Teaching Moment

The boys are getting older & we’ve been exploring ways to have those various ‘talks’ you are supposed to have with your kids as they get older.

We covered the basics about where babies come from a few years ago.

The “babies grow in Mom’s uterus & are either cut out or pushed out of her vagina” bit. The boys were so fascinated by that, and their theory that babies bungee jump, (that’s what the cord is for) and Mayhem’s concerns about ninjas (since he misheard ‘vagina’ as ‘China’) and their assumption that they were both together in the uterus and Havoc decided to leave first & it took Mayhem another 15 months to decide it, that they never asked how babies GET there.

Obviously they are just there, hanging out, waiting to be born.

DH doesn’t recall ever being told about sex by his parents. They left him to learn about it from his older siblings & middle school sex ed.  My parents never told me anything either. My Catholic school didn’t offer sex ed until 12th grade.

Rather than leave things that long, when I was about 9 or so, they bought a collection of books called “The Life Cycle Library” which came with 4 books – female body  & sex development, male body & sex development, pregnancy & a Q&A book for parents. My parents left all 4 books in plain sight in the office.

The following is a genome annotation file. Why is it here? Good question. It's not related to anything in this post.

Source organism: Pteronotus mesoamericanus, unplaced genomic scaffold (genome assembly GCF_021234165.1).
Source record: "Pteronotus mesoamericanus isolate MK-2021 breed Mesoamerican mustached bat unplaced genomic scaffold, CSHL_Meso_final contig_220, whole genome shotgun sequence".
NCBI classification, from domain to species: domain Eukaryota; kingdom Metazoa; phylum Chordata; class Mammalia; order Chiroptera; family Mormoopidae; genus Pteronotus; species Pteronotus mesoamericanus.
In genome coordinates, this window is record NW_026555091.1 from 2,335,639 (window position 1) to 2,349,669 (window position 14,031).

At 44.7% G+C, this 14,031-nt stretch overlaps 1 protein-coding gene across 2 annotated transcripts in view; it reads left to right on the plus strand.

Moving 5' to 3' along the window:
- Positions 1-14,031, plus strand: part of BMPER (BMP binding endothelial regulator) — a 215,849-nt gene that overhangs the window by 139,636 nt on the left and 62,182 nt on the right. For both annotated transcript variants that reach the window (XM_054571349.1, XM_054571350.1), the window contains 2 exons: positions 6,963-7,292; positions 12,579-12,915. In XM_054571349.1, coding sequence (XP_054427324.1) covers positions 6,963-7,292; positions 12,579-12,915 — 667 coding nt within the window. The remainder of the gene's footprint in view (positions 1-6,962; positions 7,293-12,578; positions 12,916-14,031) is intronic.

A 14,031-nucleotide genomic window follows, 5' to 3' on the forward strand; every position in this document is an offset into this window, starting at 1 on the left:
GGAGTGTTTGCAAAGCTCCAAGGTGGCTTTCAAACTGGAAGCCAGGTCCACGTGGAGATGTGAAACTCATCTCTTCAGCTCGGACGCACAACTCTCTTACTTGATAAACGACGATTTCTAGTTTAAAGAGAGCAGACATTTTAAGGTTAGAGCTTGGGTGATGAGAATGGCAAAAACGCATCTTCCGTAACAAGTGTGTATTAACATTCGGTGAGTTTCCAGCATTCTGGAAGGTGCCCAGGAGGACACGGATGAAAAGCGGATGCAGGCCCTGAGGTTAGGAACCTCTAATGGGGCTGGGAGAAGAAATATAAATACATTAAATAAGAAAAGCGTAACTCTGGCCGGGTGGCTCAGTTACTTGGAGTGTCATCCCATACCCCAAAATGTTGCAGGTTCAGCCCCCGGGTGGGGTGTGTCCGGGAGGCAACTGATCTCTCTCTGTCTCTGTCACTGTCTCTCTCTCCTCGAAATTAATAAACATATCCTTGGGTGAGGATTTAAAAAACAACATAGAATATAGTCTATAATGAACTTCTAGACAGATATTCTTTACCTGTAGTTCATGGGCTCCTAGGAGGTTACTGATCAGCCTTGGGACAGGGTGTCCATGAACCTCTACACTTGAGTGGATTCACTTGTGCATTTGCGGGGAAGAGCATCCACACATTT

The end.

They never mentioned the books at all. I read them. They knew I would. They COUNTED on my reading them. If I hadn’t read them then my parents would have been forced to at the very least acknowledge & point out the books to me, which is perilously close to giving me an opening to ASK QUESTIONS.

And we wouldn’t want that.

A few years later a 1965 copy of Everything You Ever Wanted to Know About Sex But Were Afraid to Ask was also left out where I would come across it. This was much more in depth and in addition to the basics also covered things like, positions, sexual deviancy, abortion (illegal at the time of printing), homosexuality (not grouped in with deviancy) & various diseases you can get by having sex.

Eye opening to say the least. And only 15 years out of date when I first encountered it.

My parents were married in 1965, which gave the book a weird vibe for me. Did someone give it to them? Was it a gag gift? Did they actually need it?

I adopted my parents approach and never mentioned it because I didn’t want to give them an opening to explain where it came from.

We decided to try something similar with boys.

Only we’d mention the books & ask if they had any questions. Maybe even read some with them.

After much dithering I purchased Where Did I Come From by Peter Mayle (of Year in Provence fame). It has cartoon illustrations, gives detailed, but not overly detailed sexual information & is a light & easy read.

Though I admit it hadn’t occurred to me explain to the boys how an orgasm feels (tickles).

None of my sex books ever told me how an orgasm feels.

I had to read romance novels to find that out.

The book explains about how sex works, touches on why people might want to do it & then moves on to pregnancy & birth. Nothing is given any particular emphasis, its just a chain of events – this, then this, then this.

DH & I read the book the day it came & then left it on the sofa.